Lina wrote:Also, thesaurus, would you elaborate on this comment you made: "This way you aren't translating or using harmful crutches and you stay within the context of the language."
I'm pretty sure that what I do would be considered translating (and lord knows, I'm probably using harmful crutches too), but I'm not sure what the other options are. Do you not think the english words as you go along? If not, what do you think?
I didn't mean to scare you too much with my alarmist rhetoric. As a general rule in language learning, you want to stay in the context of the target language as much as possible. That is, if you're learning Greek, you want to structure your learning in terms of the Greek language itself whenever possible. You could think of it as a kind of 'immersion'. This is why 'intuitive' learning approaches are often recommended here, because you learn the language a lot faster by working entirely within its context. Like any language, Greek has its own internal logic with which you have to familiarize yourself.
I'll second what Vir Litterarum wrote, "I have come to realize that grammatical knowledge is only half the battle in reading ancient texts. The other half is raw critical reasoning based on interpretation of the context." In other words, learning to read Greek requires understanding how the language works on its own terms. Practically, this means reading Greek while avoiding any possible reference to English to understand what the text is saying. This is very difficult initially, but if you make a concerted effort to do you, you'll progress faster. I call it a crutch because if you think of English words every time you see Greek words, then you're not so much reading the Greek as treating it as a code for English. When you read English, you don't see the words and then think of some other, prior language. Rather, you think of the idea the words represent. So when you read "tree" you think of an actual tree. If you read "dendron" in Greek and think of "tree" in English, then you've added an intermediary step that obstructs a complete understanding of the Greek. Ideally, you read "dendron" and have 'the idea of a tree' in your head.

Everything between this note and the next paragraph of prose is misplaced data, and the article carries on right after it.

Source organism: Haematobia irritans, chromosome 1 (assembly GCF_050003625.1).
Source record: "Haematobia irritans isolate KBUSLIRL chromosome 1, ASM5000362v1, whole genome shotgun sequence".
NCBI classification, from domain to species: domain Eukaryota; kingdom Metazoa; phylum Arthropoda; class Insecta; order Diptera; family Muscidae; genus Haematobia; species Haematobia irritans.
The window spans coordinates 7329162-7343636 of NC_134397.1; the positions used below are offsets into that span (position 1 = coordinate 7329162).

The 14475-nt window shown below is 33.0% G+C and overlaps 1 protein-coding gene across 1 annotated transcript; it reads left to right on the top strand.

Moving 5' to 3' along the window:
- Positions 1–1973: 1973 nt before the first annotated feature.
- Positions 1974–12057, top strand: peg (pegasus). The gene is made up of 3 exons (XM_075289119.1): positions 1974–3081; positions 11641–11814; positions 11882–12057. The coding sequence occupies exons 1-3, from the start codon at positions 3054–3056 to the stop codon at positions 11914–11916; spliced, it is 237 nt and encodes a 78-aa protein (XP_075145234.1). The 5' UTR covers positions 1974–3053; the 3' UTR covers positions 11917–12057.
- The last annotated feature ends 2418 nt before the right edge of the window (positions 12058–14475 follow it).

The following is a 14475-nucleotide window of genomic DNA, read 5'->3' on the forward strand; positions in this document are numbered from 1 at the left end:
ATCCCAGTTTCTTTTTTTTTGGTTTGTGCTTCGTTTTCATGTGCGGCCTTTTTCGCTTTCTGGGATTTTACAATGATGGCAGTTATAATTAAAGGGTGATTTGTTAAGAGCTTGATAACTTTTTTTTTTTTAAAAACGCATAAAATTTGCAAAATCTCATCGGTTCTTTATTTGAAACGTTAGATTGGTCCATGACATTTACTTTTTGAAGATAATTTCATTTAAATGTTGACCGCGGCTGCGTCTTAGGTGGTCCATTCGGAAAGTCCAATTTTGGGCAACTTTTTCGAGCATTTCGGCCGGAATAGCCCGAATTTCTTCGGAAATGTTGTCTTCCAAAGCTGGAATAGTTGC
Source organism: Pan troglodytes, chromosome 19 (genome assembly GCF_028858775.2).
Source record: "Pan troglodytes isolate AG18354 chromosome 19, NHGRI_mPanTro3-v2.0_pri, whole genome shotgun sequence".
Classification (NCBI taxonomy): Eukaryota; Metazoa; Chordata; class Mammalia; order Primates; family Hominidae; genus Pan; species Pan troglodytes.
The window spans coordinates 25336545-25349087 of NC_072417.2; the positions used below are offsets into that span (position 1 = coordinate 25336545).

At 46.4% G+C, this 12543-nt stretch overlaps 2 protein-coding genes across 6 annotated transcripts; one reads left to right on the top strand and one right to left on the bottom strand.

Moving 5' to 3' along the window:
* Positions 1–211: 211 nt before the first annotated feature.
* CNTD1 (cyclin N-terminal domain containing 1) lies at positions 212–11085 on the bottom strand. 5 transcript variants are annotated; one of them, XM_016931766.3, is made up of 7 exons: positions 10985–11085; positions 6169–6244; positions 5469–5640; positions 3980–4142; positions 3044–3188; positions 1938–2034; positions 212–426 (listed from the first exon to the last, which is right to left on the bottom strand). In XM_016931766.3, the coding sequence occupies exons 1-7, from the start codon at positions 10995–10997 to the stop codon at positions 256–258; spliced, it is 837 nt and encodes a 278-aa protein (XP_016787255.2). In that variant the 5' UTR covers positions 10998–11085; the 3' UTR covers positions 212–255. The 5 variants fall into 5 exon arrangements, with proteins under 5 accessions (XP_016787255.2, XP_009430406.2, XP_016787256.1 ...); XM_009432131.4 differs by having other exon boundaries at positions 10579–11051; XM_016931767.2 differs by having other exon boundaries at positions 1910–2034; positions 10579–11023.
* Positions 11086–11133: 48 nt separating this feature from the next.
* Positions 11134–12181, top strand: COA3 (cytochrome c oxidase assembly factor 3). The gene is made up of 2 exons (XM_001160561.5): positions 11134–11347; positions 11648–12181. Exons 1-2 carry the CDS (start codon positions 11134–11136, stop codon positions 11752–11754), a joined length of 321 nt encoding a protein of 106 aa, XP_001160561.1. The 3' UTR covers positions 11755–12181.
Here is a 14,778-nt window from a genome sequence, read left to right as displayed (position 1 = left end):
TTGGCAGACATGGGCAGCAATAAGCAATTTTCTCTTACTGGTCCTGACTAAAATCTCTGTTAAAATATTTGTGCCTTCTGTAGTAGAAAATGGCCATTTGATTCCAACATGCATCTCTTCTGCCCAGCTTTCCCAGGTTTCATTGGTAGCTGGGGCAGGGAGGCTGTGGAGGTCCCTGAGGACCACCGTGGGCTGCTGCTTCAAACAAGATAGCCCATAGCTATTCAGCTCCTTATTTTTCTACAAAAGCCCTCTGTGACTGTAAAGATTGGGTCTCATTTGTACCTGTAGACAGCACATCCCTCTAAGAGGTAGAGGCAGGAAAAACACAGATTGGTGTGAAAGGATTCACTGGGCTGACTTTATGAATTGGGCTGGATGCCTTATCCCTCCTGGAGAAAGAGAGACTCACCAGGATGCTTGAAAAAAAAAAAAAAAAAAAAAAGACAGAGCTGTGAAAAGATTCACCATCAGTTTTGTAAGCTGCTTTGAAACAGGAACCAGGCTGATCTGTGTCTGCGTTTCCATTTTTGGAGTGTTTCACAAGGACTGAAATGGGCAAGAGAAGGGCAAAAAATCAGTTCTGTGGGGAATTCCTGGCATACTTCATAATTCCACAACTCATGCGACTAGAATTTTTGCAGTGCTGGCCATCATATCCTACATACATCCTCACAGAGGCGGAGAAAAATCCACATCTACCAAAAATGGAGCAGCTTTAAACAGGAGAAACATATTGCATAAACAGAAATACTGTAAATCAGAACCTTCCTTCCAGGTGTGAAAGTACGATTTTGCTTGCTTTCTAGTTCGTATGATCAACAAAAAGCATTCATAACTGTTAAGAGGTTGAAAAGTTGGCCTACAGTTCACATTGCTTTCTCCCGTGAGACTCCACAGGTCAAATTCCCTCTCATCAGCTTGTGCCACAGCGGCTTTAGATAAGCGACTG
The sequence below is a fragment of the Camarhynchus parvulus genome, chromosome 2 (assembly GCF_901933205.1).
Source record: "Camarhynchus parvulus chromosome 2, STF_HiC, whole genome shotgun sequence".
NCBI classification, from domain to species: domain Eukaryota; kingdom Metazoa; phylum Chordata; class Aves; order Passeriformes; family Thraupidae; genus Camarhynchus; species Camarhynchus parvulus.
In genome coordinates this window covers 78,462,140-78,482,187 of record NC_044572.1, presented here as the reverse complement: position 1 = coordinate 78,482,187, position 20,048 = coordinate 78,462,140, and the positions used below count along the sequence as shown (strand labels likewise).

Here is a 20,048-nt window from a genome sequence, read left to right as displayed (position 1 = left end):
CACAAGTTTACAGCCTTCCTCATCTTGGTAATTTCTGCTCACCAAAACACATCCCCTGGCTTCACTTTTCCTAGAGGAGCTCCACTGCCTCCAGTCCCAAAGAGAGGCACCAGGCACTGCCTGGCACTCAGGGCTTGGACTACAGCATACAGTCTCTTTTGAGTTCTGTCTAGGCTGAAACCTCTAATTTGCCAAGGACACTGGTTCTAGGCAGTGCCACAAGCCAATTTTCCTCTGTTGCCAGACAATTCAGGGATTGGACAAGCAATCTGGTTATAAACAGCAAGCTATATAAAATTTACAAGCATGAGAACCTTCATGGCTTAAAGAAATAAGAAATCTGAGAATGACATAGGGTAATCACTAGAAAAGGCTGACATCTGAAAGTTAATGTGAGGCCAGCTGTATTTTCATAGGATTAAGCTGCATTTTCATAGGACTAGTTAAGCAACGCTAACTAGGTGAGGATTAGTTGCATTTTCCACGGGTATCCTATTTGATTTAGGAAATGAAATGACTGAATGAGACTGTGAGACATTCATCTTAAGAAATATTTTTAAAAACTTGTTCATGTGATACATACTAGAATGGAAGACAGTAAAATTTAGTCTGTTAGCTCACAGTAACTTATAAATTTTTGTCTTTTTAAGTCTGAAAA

To get around this, when you're learning vocabulary, try to think of the thing or idea that the Greek words represent instead of their English equivalents. When you're reading a Greek text, there are additional techniques you can do to break out of Greek-English translation. First, read through the text (out loud if possible) without stopping, all the way through. This will generally acquaint you with the structure, flow, and general ideas before you really know what is going on. Then, slowly work through the text as you're accustomed to, looking up words, parsing grammar, etc. At this point you're understanding the text on a grammatical, formal level, but you're reading it technically rather than naturally; it's still a puzzle/code that needs to be solved/broken. The trick is to then reread the whole passage several times (again, preferably out out) without stopping on individual words and constructions. After you've done this several times you'll hopefully move from analyzing the passage to simply reading it; you'll focus on the meaning
of each sentence rather than its formal/structural characteristics. Think of it as taking a step back so that you can appreciate what the text is trying to communicate rather than how it is grammatically structured. Eventually, with enough practice, you'll see a simple Greek sentence and understand what it means right away without any translation or use of English
. It's not magic, just the normal process of learning to read that humans use for all languages. Greek and Latin are just particularly vexed because of the detrimental, analytical method for teaching them today.
As Vir Literrarum suggested, this is often a mysterious gap in learning Greek and Latin that prevents most people from attaining fluency in reading. They may have studied the grammar extremely thoroughly and for many years, and can expertly analyze and break down the structure of any text. However, when it comes to read, they proceed slowly and unnaturally, decoding each sentence into English, and the reading the English to figure out the meaning itself. In Latin you often here people say, "first find the verb, then find the subject, then the object...." You can tell by the non-linear style of reading that this method cultivates that it does not resemble "reading" as we think of it in modern languages.
Sorry for that rant, but it's important to prioritize good reading habits while you're still learning Greek. It will be hard and take a long time to feel like you've gotten a hang of reading naturally and without English, but you'll soon progress much further in your comprehension and skills than someone who is stuck in transliterating. You'll notice this once you can read much better than those who have been studying the language for twice as long!